The DART BOARD: 08.18.2022

By Peggy Roalf   Thursday August 18, 2022

Continuing: Michael Lin | Pentachrome at The Met

Michael Lin’s site-specific installation Pentachrome brings contemporary art to the Museum’s Great Hall Escalator for the first time. Inspired by The Met collection and the building’s architecture, Pentachrome invites visitors to reconsider the Museum’s Great Hall, its Balcony, and the surrounding art from a fresh perspective. 

For more than a hundred years, Asian art, especially Chinese ceramics, has adorned the Museum’s Great Hall, finding a special prominence around the second-floor Balcony. As visitors travel up the escalator, they are surrounded by images of birds and flowers drawn from two Qing-dynasty porcelain vases that have been enlarged to heroic, overwhelming scale. Inspired by street poster (“wild posting”) campaigns seen in the urban landscape, Lin applies the images in a cumulative, irregular way, breaking down the formal Museum environment and inviting the casual engagement of the street. By surrounding and immersing visitors in these images, Lin invites us to look and think more deeply about the paradoxically central and sidelined role of Asian art within the history of the Museum’s Great Hall.

This just in from Mathieu Borysevicz of BANK/MABSOCIETY, who represents Lin in Shanghai:   As a public component to the work, Lin has created posters that will be distributed throughout the streets of NYC in the coming weeks.  At the September Armory Show, BANK will present Lin’s work along with that of the late Ching Ho Cheng. Also, in October during the Printed Matter Art Book Fair we will host a signing of Lin's catalog published by ZOLO Press on the occasion his installation at Museo Jumex. In October, Lin will also install a mural in the New York Taiwan Cultural Center lobby. Above: Installation at City Hall, The Hague, The Netherlands; photo courtesy of BANK/MABSOCIETY

Michael Lin grew up in LA, built his career in Europe and Asia and has represented Taiwan at the 49th Venice Biennial. He is loosely associated with 'Relational Aesthetics' as his work is meant to encourage and frame social interaction, but his is a truly conceptual endeavor, exploring painting in the expanded realms of architecture, populism, social politics and human mobility.  

He has recently completed solo projects at Museo Jumex, Mexico City; MoCA, Toronto; and a large-scale public project in Tokyo in collaboration with Atelier Bow-wow which is featured in the attached PDF of public commissions.  He has had solo shows at MoMA PS1; Palais de Tokyo; National Gallery Australia; RAM, Shanghai; Peabody Essex Museum, and the Vancouver Art Gallery among others.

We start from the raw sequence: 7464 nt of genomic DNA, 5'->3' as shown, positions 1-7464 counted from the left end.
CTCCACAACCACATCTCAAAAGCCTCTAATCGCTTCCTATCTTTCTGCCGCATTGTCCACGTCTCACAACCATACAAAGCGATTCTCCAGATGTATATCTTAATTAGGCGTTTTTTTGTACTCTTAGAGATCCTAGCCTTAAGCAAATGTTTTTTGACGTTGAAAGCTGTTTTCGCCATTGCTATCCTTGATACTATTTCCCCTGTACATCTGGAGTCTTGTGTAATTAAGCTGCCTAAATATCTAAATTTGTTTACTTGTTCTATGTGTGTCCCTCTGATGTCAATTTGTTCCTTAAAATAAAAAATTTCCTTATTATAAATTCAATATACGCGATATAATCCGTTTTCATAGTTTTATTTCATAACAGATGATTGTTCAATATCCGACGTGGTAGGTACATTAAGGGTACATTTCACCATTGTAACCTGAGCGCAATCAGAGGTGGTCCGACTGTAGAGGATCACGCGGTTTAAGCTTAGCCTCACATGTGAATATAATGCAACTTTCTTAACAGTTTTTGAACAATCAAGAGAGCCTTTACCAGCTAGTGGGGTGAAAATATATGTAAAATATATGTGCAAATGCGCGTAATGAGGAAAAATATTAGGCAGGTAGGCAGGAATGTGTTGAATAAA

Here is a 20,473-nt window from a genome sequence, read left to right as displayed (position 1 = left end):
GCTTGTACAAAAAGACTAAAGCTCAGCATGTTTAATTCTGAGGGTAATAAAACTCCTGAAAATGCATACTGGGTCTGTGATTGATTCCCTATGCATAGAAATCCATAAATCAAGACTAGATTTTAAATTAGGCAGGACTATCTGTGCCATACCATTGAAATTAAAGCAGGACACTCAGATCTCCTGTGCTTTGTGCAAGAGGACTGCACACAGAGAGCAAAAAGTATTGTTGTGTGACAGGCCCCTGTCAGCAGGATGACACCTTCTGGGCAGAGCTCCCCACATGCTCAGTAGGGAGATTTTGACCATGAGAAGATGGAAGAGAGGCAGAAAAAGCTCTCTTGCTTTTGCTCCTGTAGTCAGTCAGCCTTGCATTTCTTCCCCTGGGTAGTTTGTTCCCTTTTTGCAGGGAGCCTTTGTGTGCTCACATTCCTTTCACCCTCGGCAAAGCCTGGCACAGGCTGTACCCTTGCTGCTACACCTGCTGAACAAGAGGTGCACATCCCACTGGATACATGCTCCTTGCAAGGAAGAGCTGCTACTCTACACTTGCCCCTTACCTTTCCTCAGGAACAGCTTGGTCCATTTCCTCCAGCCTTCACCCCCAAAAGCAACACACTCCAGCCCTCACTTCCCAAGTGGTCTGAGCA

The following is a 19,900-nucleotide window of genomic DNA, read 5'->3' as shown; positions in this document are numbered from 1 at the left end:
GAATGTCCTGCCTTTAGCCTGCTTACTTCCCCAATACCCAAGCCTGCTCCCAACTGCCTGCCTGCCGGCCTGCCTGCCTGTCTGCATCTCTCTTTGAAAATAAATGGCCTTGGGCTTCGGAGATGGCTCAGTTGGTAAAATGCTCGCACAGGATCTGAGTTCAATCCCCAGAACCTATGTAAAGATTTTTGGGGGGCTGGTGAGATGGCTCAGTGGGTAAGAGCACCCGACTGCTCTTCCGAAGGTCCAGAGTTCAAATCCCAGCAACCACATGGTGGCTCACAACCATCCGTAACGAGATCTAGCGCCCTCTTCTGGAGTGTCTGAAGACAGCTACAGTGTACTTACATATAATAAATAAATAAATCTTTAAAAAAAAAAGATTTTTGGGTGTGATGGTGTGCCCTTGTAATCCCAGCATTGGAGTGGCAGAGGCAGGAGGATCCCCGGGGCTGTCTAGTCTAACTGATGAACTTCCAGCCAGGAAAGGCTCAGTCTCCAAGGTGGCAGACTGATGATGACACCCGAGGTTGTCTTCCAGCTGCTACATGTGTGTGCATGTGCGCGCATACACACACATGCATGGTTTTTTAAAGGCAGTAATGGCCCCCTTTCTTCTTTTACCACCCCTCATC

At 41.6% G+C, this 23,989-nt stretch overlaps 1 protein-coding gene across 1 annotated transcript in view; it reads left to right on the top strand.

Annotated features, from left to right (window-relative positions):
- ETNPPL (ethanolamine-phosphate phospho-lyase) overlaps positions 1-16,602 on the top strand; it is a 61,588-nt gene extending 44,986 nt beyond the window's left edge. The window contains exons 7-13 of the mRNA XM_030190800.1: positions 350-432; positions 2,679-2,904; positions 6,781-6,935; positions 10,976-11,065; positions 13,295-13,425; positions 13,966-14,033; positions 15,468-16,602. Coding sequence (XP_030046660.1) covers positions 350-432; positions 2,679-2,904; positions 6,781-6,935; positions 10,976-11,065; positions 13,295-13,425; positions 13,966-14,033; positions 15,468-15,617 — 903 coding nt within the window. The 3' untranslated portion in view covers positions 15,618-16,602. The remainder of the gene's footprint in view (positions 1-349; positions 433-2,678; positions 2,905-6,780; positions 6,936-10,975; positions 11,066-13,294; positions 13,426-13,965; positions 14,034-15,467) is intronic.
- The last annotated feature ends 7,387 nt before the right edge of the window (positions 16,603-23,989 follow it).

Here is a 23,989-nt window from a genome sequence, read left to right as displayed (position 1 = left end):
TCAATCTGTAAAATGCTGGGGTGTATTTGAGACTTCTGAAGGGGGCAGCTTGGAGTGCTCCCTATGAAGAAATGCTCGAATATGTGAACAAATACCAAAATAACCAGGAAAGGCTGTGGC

Powerhouse Arts, Gowanus, Brooklyn


The former Brooklyn Rapid Transit Powerhouse, located on the Gowanus Canal, has begun its new life as an arts manufacturing center. Purchased in 2012 by philanthropist Joshua Rechnitz, the industrial building was re-imagined by Pritzker Prize-winning architecture firm Herzog & de Meuron as a state-of-the-art space for wood, metal, ceramic, and textile fabrication, and printmaking, Built in 1904, the plant was decommissioned in the ‘50s and by the early 2000s became known as the Batcave, a graffiti-encrusted place for punks, drifters, and homeless people until they were forced out in 2006. Above: Powerhouse Arts, Gowanus, Brooklyn (Rendering © Herzog & de Meuron)

The focal point of Herzog & de Meuron’s renovation revolves around the existing Turbine Hall—following in the steps they made in renovating London’s Bankside Power Station, now Tate Modern. Here, the space was reconfigured as wood, metal, and ceramics workshops. In addition to this, the six-story boiler house which was once demolished was rebuilt.

Since 2015, the organization has been producing distinctive, technically advanced art projects for artists, non-profits, galleries, and institutions alike in various spaces . Information on recent projects by Powerhouse Arts expert fabricators is available on the Featured Projects page of its website. Above: The abandoned building, referred to as “the Batcave,” ©Abandoned/NYC by Will Ellis , courtesy of Untapped New York; below: Bruce Sherman, Earth/Heaven Heaven/Earth, 2020. Installation view. Nicelle Beauchene Gallery, NY. Courtesy of the artist


According to an article this week in Hyperallergic Powerhouse Arts now offers artists fee-based fabrication services in printmaking, ceramics, and large-scale public art; shared ceramics production space; and opportunities to deepen their practice through mentorship and resource sharing—all under one roof. Through an extended network of art and fabrication professionals, arts educators, and future tenants, Powerhouse functions as a collaborative hive of creative expression and production. Info